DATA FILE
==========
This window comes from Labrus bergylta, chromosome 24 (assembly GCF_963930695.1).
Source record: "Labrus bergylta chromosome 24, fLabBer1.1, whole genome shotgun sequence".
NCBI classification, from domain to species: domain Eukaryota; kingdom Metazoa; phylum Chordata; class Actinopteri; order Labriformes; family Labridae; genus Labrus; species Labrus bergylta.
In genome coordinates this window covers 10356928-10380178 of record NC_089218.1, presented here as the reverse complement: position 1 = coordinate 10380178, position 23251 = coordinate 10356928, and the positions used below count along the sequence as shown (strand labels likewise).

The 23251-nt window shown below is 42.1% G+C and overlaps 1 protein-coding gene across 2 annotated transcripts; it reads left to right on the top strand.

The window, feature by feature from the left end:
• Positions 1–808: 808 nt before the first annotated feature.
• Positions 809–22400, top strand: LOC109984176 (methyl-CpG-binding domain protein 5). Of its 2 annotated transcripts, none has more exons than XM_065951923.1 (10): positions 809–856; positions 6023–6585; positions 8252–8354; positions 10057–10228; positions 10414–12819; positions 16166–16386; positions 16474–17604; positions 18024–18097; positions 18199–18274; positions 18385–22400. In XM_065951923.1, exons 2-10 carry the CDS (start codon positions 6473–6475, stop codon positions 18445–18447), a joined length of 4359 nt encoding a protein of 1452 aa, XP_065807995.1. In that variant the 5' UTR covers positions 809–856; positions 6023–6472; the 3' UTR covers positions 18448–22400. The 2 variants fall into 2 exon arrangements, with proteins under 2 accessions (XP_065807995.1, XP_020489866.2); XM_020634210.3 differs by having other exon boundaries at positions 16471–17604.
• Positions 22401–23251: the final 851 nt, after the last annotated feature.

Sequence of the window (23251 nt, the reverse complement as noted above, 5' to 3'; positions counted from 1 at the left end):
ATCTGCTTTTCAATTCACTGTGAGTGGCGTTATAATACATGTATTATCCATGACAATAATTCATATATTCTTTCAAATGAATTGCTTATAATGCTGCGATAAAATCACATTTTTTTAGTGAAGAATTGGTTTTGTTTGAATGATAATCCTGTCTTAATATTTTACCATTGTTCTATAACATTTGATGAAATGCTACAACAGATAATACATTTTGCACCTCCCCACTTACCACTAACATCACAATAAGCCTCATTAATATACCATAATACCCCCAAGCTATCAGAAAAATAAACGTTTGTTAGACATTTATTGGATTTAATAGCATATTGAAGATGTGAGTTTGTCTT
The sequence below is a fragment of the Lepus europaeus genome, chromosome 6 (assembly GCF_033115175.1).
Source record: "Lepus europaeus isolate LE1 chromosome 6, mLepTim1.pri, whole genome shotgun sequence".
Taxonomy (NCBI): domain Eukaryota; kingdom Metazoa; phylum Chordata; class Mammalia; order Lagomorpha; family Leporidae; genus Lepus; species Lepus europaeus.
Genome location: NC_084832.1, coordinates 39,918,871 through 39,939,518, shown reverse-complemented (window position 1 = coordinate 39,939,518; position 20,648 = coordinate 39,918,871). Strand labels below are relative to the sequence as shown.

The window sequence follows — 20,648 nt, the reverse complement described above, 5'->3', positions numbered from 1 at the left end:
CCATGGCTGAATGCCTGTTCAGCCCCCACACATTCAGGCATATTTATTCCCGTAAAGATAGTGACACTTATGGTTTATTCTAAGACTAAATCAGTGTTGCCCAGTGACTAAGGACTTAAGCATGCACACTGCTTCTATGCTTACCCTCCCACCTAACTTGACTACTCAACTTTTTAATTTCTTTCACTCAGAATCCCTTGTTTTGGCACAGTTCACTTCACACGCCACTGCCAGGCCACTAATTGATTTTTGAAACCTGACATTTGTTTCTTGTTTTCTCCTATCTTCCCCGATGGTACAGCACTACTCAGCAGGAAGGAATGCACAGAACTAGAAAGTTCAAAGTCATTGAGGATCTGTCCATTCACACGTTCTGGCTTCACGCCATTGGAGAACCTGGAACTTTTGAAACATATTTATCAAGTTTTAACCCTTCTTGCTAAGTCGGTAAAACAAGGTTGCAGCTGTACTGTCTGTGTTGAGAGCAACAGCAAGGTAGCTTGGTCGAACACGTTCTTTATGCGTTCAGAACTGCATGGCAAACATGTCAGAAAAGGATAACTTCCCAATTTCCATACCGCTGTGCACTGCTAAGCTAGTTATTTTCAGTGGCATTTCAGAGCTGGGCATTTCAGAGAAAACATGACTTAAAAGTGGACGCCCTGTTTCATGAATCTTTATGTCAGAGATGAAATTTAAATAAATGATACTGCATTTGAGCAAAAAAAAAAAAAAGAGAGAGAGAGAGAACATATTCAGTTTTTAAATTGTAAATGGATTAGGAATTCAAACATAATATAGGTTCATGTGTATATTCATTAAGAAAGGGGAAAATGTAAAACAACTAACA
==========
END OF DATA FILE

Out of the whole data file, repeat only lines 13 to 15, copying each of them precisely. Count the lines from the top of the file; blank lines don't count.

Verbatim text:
Source record: "Lepus europaeus isolate LE1 chromosome 6, mLepTim1.pri, whole genome shotgun sequence".
Taxonomy (NCBI): domain Eukaryota; kingdom Metazoa; phylum Chordata; class Mammalia; order Lagomorpha; family Leporidae; genus Lepus; species Lepus europaeus.
Genome location: NC_084832.1, coordinates 39,918,871 through 39,939,518, shown reverse-complemented (window position 1 = coordinate 39,939,518; position 20,648 = coordinate 39,918,871). Strand labels below are relative to the sequence as shown.